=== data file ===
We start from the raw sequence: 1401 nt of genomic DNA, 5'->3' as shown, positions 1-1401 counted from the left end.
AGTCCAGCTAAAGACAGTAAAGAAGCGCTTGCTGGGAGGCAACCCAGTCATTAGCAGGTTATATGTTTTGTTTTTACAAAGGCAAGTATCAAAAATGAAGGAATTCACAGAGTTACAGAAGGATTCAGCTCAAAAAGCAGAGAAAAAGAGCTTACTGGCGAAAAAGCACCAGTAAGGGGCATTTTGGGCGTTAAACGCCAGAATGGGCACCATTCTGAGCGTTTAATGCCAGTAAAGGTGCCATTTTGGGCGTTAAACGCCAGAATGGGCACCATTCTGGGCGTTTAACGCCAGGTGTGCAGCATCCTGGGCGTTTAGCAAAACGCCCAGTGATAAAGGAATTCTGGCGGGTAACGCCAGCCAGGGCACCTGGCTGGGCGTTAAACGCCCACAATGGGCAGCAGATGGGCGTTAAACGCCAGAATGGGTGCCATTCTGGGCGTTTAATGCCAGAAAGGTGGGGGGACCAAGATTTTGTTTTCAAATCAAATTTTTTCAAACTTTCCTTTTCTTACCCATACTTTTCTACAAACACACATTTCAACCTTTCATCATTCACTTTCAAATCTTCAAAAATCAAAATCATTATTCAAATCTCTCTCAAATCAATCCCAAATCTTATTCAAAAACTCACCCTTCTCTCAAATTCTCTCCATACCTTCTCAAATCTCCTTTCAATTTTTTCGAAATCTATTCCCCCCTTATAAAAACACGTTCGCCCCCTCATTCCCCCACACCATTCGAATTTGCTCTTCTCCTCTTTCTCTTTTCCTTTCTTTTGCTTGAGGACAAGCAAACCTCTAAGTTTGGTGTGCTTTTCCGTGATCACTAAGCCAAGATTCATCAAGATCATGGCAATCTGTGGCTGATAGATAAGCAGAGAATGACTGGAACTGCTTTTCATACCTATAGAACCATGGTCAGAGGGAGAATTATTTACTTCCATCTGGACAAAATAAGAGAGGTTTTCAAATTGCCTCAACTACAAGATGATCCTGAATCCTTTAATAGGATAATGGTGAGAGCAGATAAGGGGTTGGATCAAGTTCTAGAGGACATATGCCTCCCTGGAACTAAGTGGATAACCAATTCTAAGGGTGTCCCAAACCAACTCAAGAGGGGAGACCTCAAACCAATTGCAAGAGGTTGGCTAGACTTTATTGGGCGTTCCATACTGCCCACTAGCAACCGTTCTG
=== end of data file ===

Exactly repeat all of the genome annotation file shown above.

We start from the raw sequence: 1401 nt of genomic DNA, 5'->3' as shown, positions 1-1401 counted from the left end.
AGTCCAGCTAAAGACAGTAAAGAAGCGCTTGCTGGGAGGCAACCCAGTCATTAGCAGGTTATATGTTTTGTTTTTACAAAGGCAAGTATCAAAAATGAAGGAATTCACAGAGTTACAGAAGGATTCAGCTCAAAAAGCAGAGAAAAAGAGCTTACTGGCGAAAAAGCACCAGTAAGGGGCATTTTGGGCGTTAAACGCCAGAATGGGCACCATTCTGAGCGTTTAATGCCAGTAAAGGTGCCATTTTGGGCGTTAAACGCCAGAATGGGCACCATTCTGGGCGTTTAACGCCAGGTGTGCAGCATCCTGGGCGTTTAGCAAAACGCCCAGTGATAAAGGAATTCTGGCGGGTAACGCCAGCCAGGGCACCTGGCTGGGCGTTAAACGCCCACAATGGGCAGCAGATGGGCGTTAAACGCCAGAATGGGTGCCATTCTGGGCGTTTAATGCCAGAAAGGTGGGGGGACCAAGATTTTGTTTTCAAATCAAATTTTTTCAAACTTTCCTTTTCTTACCCATACTTTTCTACAAACACACATTTCAACCTTTCATCATTCACTTTCAAATCTTCAAAAATCAAAATCATTATTCAAATCTCTCTCAAATCAATCCCAAATCTTATTCAAAAACTCACCCTTCTCTCAAATTCTCTCCATACCTTCTCAAATCTCCTTTCAATTTTTTCGAAATCTATTCCCCCCTTATAAAAACACGTTCGCCCCCTCATTCCCCCACACCATTCGAATTTGCTCTTCTCCTCTTTCTCTTTTCCTTTCTTTTGCTTGAGGACAAGCAAACCTCTAAGTTTGGTGTGCTTTTCCGTGATCACTAAGCCAAGATTCATCAAGATCATGGCAATCTGTGGCTGATAGATAAGCAGAGAATGACTGGAACTGCTTTTCATACCTATAGAACCATGGTCAGAGGGAGAATTATTTACTTCCATCTGGACAAAATAAGAGAGGTTTTCAAATTGCCTCAACTACAAGATGATCCTGAATCCTTTAATAGGATAATGGTGAGAGCAGATAAGGGGTTGGATCAAGTTCTAGAGGACATATGCCTCCCTGGAACTAAGTGGATAACCAATTCTAAGGGTGTCCCAAACCAACTCAAGAGGGGAGACCTCAAACCAATTGCAAGAGGTTGGCTAGACTTTATTGGGCGTTCCATACTGCCCACTAGCAACCGTTCTG